A recent site check to Bonefish Pond National Park on the south central coast of New Providence revealed that a local contractor has continued to persist in illegal dumping and filling of this critical marine swamp. Mr. Eric Carey, Director of Parks for the BNT discovered the illegal action in February of this year and had the Department of Physical Planning issue a “Cease and Desist” order to the contractor which has apparently been ignored.

According to Mr. Michael Major, Director of Physical Planning, the contractor is in contravention of The Conservation of Physical Landscape Act and the Environmental Health Services Act.

Officers of The Bahamas National Trust held a press conference on Friday, 24 June, to bring the illegal action to the attention of the public and government agencies responsible for administering and enforcing the above mentioned Acts.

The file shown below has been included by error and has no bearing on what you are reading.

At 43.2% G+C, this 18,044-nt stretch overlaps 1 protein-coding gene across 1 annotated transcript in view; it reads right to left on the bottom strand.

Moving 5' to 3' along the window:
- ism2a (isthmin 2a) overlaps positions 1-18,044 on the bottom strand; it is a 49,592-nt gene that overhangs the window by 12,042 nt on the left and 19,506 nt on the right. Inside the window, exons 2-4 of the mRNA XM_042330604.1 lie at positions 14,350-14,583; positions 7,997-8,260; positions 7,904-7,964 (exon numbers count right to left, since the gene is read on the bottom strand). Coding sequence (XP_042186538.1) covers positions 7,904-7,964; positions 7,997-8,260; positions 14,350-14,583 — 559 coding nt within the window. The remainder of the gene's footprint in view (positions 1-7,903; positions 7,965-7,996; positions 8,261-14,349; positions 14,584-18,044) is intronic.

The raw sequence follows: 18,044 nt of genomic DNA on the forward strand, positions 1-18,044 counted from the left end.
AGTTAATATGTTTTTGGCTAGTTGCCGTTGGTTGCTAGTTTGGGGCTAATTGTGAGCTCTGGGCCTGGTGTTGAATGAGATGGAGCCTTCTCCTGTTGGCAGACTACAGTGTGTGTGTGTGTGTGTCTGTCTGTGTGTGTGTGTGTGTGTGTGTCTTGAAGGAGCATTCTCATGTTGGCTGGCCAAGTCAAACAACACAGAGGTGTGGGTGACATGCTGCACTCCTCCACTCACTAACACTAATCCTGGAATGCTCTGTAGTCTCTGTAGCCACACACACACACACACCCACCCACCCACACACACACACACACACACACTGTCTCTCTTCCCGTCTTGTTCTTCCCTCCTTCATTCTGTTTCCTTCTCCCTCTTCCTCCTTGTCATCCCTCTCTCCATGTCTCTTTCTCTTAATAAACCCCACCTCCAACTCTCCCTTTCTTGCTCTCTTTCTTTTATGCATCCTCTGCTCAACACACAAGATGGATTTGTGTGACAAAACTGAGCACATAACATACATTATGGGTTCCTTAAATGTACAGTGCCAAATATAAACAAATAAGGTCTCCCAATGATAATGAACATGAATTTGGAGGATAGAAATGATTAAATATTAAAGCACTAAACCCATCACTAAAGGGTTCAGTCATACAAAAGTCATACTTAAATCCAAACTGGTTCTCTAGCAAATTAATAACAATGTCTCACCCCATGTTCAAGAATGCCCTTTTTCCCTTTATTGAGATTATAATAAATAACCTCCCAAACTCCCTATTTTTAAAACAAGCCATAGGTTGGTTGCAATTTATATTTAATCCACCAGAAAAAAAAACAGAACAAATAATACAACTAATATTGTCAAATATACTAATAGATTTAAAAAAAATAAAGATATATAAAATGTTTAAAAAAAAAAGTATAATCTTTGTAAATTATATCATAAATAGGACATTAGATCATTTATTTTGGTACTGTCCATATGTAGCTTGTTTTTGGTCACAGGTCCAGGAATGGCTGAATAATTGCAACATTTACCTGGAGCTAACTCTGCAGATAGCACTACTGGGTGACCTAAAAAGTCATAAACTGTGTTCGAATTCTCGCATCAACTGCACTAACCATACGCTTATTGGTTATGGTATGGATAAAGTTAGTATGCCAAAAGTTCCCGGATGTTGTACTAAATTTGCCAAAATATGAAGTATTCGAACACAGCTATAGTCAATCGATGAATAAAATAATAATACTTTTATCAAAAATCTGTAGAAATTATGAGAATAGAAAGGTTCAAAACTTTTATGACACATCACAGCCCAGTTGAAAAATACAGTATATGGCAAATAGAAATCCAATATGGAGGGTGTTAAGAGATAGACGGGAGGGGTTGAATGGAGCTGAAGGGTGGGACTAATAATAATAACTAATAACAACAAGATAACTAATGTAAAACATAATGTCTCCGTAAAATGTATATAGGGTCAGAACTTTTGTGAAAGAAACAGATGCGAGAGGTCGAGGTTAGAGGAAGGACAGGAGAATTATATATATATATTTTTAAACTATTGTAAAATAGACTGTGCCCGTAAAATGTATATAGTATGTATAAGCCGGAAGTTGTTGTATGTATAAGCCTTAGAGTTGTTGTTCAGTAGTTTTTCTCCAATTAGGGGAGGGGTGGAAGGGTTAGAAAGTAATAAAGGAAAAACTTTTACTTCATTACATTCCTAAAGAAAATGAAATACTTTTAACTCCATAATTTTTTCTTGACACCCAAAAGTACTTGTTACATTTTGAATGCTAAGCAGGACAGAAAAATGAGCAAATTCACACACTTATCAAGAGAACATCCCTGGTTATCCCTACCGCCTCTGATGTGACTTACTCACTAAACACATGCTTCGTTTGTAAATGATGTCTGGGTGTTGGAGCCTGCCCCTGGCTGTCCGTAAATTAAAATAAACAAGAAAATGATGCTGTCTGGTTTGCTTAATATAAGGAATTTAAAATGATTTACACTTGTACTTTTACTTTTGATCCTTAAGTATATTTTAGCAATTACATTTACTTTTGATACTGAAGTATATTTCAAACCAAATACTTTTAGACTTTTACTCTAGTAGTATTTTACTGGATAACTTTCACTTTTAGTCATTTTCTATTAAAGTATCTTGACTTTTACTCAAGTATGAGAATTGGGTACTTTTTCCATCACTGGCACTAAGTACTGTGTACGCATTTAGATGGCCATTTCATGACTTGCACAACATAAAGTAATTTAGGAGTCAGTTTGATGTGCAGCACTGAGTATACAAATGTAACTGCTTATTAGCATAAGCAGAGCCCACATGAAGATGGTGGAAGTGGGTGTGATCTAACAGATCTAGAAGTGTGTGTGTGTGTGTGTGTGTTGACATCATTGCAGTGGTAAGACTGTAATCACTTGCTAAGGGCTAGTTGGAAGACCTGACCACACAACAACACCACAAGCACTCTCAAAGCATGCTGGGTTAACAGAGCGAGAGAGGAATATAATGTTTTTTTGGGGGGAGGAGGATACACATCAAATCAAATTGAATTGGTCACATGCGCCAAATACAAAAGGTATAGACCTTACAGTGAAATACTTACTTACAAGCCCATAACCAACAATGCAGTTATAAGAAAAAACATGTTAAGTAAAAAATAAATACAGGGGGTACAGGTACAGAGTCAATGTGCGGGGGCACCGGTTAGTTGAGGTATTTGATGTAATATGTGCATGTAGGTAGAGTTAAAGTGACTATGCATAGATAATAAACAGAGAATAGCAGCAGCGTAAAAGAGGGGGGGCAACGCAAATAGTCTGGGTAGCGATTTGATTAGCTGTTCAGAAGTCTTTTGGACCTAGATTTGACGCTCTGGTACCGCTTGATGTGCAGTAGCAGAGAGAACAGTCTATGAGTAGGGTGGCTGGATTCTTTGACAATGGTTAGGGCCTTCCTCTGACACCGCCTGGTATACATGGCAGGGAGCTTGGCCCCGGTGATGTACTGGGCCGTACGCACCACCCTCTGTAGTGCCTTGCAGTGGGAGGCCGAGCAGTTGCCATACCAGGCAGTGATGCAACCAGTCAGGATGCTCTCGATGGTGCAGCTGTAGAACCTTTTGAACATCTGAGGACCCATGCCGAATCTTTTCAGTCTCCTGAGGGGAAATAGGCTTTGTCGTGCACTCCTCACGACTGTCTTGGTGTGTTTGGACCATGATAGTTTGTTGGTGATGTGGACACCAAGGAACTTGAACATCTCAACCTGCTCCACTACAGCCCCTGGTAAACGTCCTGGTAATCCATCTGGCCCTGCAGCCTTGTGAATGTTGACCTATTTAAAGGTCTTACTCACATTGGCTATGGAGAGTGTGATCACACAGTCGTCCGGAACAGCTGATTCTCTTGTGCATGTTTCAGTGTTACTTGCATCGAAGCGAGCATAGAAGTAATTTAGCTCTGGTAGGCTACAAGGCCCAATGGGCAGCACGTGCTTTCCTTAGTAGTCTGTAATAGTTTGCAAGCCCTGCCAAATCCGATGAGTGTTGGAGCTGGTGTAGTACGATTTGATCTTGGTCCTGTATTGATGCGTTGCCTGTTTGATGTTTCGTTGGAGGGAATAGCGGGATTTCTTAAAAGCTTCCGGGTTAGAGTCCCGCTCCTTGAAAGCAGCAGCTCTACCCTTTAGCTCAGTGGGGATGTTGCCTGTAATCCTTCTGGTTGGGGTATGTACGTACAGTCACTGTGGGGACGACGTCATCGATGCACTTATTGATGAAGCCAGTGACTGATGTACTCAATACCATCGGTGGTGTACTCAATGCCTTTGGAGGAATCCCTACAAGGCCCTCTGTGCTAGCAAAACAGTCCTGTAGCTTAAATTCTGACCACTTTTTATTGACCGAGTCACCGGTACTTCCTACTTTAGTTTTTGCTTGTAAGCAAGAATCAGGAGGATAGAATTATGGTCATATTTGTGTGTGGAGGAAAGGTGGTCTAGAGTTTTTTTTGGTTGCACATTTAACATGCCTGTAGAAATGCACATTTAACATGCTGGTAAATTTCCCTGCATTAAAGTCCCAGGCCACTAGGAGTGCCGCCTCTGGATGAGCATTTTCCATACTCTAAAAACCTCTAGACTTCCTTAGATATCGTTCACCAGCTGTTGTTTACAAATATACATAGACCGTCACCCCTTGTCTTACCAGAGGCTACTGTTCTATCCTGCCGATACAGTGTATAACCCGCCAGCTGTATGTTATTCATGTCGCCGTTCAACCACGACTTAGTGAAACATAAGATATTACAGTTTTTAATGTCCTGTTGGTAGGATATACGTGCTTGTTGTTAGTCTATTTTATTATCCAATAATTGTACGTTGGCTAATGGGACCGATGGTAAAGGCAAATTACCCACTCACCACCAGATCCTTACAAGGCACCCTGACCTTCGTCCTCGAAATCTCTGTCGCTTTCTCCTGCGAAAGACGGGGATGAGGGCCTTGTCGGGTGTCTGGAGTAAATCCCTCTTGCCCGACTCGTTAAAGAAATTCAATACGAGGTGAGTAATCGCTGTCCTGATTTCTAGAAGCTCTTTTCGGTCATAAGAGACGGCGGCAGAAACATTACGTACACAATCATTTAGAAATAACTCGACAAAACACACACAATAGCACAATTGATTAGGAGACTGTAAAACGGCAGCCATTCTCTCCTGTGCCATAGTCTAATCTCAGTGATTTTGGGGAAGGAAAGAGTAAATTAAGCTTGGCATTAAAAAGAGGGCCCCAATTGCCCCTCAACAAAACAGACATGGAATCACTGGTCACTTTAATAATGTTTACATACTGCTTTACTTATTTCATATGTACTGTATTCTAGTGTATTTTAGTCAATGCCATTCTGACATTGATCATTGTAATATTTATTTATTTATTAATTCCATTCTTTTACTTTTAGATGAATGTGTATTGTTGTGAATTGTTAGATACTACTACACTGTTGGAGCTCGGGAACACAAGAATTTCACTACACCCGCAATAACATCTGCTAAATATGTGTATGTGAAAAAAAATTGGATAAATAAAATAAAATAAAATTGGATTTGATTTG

Bonefish Pond was one of 10 new National Parks which were added to the existing National Park System in 2002. It is an important marine nursery area for the island, providing a protective nutrient rich habitat for juvenile stocks of fish, crawfish and conch. The area also supports a wide variety of waterfowl and protects unique flora on the interior islands including several species of native orchids. The swamp itself provides critical protection from storm surges to residents along New Providence’s southern shore.

Bonefish Pond is important due to the relatively undeveloped nature of the tidal creek area, its accessibility to students and nature lovers and the fact that is the last “natural “tidal creek on New Providence.

The Trust hopes that agencies responsible for the enforcement of The Environmental Health Service Act and The Conservation of the Physical Landscape Act will assist the organization in halting the indiscriminate dumping at Bonefish Pond, but that the awareness will assist residents with similar problems to come forward and assist government in identifying violators of the laws and help stop the illegal practice of filling-in and destroying wetlands all over New Providence.